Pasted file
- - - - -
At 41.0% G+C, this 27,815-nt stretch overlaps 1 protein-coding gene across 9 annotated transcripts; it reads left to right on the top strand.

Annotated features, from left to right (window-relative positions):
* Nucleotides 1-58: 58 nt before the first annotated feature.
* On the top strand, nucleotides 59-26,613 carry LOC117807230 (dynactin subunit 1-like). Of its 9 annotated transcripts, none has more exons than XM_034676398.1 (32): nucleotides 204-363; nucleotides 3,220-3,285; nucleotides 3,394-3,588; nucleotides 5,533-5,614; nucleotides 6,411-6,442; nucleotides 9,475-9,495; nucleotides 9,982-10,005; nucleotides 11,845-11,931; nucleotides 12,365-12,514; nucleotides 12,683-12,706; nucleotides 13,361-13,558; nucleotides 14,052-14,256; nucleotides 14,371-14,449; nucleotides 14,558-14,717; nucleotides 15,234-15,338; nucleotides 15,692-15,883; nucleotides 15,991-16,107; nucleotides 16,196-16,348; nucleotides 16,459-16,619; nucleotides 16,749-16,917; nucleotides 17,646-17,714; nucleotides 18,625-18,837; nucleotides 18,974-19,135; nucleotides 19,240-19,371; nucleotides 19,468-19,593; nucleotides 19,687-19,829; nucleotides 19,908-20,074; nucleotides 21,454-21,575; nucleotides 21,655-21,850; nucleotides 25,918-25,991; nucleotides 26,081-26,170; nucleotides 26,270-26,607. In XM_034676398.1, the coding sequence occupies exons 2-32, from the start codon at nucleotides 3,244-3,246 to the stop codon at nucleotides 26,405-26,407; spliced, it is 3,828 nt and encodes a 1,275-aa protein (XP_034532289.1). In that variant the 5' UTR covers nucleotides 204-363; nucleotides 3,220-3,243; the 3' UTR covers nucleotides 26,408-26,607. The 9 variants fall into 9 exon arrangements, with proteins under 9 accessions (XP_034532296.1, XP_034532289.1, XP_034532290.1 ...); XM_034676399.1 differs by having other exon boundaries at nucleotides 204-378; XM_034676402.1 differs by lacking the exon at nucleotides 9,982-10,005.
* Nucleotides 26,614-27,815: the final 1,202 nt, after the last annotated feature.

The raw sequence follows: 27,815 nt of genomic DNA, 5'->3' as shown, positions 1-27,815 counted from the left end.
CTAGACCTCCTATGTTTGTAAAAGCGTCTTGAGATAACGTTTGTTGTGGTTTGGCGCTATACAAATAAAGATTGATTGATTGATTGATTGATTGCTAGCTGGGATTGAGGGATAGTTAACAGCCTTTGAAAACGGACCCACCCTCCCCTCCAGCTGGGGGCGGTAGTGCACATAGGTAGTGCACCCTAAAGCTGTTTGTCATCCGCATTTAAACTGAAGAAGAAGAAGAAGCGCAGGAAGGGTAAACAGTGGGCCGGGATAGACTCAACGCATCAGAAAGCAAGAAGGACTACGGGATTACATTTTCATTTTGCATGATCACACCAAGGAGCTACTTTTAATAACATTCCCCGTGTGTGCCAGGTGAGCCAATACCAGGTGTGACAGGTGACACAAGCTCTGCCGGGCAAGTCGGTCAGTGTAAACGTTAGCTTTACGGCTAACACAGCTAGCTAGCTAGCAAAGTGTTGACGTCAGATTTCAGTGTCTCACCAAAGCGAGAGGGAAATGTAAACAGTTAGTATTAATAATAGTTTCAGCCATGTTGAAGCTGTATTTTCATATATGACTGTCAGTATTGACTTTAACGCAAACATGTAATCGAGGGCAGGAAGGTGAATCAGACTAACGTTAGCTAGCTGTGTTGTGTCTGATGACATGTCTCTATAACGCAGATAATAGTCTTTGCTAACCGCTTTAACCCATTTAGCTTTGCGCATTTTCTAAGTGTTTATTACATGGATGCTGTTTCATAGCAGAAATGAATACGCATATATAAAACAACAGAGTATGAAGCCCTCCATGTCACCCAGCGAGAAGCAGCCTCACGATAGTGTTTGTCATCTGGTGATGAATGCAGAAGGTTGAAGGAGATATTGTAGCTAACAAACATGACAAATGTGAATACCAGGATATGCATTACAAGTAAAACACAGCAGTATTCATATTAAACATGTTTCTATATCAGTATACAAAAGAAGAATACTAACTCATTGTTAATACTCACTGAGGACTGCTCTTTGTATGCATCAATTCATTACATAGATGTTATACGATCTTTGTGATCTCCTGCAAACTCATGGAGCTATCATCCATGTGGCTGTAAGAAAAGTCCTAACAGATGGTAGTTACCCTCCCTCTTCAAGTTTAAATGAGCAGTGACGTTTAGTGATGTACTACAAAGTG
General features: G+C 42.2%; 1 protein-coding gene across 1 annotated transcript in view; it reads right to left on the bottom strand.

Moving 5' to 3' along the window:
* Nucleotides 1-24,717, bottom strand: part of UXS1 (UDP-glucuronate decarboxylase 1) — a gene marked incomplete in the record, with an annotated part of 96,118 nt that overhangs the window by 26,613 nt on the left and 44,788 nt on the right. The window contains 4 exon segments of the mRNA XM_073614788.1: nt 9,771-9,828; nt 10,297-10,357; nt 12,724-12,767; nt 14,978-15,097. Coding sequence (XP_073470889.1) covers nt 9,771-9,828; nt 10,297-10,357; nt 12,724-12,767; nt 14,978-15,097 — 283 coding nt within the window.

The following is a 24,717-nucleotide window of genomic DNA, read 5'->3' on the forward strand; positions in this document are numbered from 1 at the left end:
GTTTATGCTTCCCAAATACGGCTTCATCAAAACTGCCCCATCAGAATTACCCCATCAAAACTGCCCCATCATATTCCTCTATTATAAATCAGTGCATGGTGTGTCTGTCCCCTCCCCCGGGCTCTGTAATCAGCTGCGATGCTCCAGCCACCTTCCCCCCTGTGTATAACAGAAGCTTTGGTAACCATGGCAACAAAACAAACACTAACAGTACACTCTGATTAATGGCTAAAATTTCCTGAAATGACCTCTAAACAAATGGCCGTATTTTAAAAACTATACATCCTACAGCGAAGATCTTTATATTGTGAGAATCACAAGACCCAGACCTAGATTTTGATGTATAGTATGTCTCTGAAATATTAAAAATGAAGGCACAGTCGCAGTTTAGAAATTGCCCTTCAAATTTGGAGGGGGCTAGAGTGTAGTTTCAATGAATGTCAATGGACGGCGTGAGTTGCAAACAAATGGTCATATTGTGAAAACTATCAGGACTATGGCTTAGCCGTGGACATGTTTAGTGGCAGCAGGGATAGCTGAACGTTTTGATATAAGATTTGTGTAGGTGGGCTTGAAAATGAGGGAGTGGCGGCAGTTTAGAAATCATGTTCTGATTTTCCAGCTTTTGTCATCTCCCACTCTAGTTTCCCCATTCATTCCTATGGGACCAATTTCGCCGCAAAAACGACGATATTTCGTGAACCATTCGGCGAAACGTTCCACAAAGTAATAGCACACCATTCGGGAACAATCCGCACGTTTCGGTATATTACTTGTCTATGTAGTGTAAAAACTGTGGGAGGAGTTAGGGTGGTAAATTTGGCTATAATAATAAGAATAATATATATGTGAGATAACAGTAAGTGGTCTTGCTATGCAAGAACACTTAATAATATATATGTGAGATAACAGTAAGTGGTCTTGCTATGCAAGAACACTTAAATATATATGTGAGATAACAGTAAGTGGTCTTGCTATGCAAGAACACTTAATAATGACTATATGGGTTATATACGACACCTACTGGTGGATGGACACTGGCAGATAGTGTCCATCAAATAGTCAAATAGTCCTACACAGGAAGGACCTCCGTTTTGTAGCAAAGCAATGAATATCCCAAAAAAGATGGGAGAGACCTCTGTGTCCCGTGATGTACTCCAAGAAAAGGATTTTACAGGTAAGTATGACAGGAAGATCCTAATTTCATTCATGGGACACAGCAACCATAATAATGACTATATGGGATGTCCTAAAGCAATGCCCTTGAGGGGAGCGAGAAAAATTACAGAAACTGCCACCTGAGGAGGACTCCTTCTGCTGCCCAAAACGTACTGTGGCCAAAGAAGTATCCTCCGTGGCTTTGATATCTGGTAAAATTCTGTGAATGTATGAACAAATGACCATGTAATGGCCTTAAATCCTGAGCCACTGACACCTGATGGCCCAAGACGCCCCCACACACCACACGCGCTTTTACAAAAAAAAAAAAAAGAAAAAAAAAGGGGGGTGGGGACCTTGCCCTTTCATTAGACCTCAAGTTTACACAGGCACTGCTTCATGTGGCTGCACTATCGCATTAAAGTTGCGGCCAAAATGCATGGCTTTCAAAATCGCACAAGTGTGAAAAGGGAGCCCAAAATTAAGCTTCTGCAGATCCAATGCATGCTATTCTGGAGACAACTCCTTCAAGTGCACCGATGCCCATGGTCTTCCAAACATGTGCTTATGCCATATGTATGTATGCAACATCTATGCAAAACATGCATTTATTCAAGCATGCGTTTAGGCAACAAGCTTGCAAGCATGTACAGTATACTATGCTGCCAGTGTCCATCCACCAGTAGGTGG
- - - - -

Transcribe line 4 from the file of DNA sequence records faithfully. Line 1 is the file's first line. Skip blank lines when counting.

* On the top strand, nucleotides 59-26,613 carry LOC117807230 (dynactin subunit 1-like). Of its 9 annotated transcripts, none has more exons than XM_034676398.1 (32): nucleotides 204-363; nucleotides 3,220-3,285; nucleotides 3,394-3,588; nucleotides 5,533-5,614; nucleotides 6,411-6,442; nucleotides 9,475-9,495; nucleotides 9,982-10,005; nucleotides 11,845-11,931; nucleotides 12,365-12,514; nucleotides 12,683-12,706; nucleotides 13,361-13,558; nucleotides 14,052-14,256; nucleotides 14,371-14,449; nucleotides 14,558-14,717; nucleotides 15,234-15,338; nucleotides 15,692-15,883; nucleotides 15,991-16,107; nucleotides 16,196-16,348; nucleotides 16,459-16,619; nucleotides 16,749-16,917; nucleotides 17,646-17,714; nucleotides 18,625-18,837; nucleotides 18,974-19,135; nucleotides 19,240-19,371; nucleotides 19,468-19,593; nucleotides 19,687-19,829; nucleotides 19,908-20,074; nucleotides 21,454-21,575; nucleotides 21,655-21,850; nucleotides 25,918-25,991; nucleotides 26,081-26,170; nucleotides 26,270-26,607. In XM_034676398.1, the coding sequence occupies exons 2-32, from the start codon at nucleotides 3,244-3,246 to the stop codon at nucleotides 26,405-26,407; spliced, it is 3,828 nt and encodes a 1,275-aa protein (XP_034532289.1). In that variant the 5' UTR covers nucleotides 204-363; nucleotides 3,220-3,243; the 3' UTR covers nucleotides 26,408-26,607. The 9 variants fall into 9 exon arrangements, with proteins under 9 accessions (XP_034532296.1, XP_034532289.1, XP_034532290.1 ...); XM_034676399.1 differs by having other exon boundaries at nucleotides 204-378; XM_034676402.1 differs by lacking the exon at nucleotides 9,982-10,005.